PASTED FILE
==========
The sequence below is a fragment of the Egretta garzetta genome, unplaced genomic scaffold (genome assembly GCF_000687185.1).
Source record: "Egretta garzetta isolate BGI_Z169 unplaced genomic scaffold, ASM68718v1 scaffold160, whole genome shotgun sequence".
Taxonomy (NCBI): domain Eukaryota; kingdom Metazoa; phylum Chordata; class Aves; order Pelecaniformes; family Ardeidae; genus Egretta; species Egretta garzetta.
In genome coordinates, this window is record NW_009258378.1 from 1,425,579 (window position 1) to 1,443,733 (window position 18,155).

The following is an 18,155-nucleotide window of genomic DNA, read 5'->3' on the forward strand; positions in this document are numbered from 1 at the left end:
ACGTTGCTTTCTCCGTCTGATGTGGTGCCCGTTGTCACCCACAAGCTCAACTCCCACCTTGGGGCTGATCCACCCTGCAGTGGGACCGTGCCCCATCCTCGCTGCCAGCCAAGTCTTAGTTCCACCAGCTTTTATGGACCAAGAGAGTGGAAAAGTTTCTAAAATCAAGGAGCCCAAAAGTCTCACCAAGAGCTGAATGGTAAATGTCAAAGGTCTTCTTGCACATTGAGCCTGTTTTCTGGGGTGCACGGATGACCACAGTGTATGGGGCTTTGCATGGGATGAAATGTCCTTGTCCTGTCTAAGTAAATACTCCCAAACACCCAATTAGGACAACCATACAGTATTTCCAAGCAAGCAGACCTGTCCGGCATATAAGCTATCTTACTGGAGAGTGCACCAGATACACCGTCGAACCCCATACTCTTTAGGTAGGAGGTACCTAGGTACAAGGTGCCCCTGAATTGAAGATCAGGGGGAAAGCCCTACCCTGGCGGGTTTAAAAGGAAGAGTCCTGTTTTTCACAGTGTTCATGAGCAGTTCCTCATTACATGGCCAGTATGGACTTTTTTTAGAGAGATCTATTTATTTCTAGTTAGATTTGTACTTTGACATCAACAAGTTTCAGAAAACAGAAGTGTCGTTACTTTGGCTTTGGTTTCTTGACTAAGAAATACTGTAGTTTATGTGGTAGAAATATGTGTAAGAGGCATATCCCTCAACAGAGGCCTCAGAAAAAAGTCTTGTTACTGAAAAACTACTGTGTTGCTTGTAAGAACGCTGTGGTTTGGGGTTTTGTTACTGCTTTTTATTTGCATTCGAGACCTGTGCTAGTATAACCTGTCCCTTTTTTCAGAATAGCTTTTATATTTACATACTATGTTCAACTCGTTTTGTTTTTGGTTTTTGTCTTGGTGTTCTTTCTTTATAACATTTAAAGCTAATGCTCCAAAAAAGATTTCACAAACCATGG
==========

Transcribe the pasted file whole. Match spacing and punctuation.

The sequence below is a fragment of the Egretta garzetta genome, unplaced genomic scaffold (genome assembly GCF_000687185.1).
Source record: "Egretta garzetta isolate BGI_Z169 unplaced genomic scaffold, ASM68718v1 scaffold160, whole genome shotgun sequence".
Taxonomy (NCBI): domain Eukaryota; kingdom Metazoa; phylum Chordata; class Aves; order Pelecaniformes; family Ardeidae; genus Egretta; species Egretta garzetta.
In genome coordinates, this window is record NW_009258378.1 from 1,425,579 (window position 1) to 1,443,733 (window position 18,155).

The following is an 18,155-nucleotide window of genomic DNA, read 5'->3' on the forward strand; positions in this document are numbered from 1 at the left end:
ACGTTGCTTTCTCCGTCTGATGTGGTGCCCGTTGTCACCCACAAGCTCAACTCCCACCTTGGGGCTGATCCACCCTGCAGTGGGACCGTGCCCCATCCTCGCTGCCAGCCAAGTCTTAGTTCCACCAGCTTTTATGGACCAAGAGAGTGGAAAAGTTTCTAAAATCAAGGAGCCCAAAAGTCTCACCAAGAGCTGAATGGTAAATGTCAAAGGTCTTCTTGCACATTGAGCCTGTTTTCTGGGGTGCACGGATGACCACAGTGTATGGGGCTTTGCATGGGATGAAATGTCCTTGTCCTGTCTAAGTAAATACTCCCAAACACCCAATTAGGACAACCATACAGTATTTCCAAGCAAGCAGACCTGTCCGGCATATAAGCTATCTTACTGGAGAGTGCACCAGATACACCGTCGAACCCCATACTCTTTAGGTAGGAGGTACCTAGGTACAAGGTGCCCCTGAATTGAAGATCAGGGGGAAAGCCCTACCCTGGCGGGTTTAAAAGGAAGAGTCCTGTTTTTCACAGTGTTCATGAGCAGTTCCTCATTACATGGCCAGTATGGACTTTTTTTAGAGAGATCTATTTATTTCTAGTTAGATTTGTACTTTGACATCAACAAGTTTCAGAAAACAGAAGTGTCGTTACTTTGGCTTTGGTTTCTTGACTAAGAAATACTGTAGTTTATGTGGTAGAAATATGTGTAAGAGGCATATCCCTCAACAGAGGCCTCAGAAAAAAGTCTTGTTACTGAAAAACTACTGTGTTGCTTGTAAGAACGCTGTGGTTTGGGGTTTTGTTACTGCTTTTTATTTGCATTCGAGACCTGTGCTAGTATAACCTGTCCCTTTTTTCAGAATAGCTTTTATATTTACATACTATGTTCAACTCGTTTTGTTTTTGGTTTTTGTCTTGGTGTTCTTTCTTTATAACATTTAAAGCTAATGCTCCAAAAAAGATTTCACAAACCATGG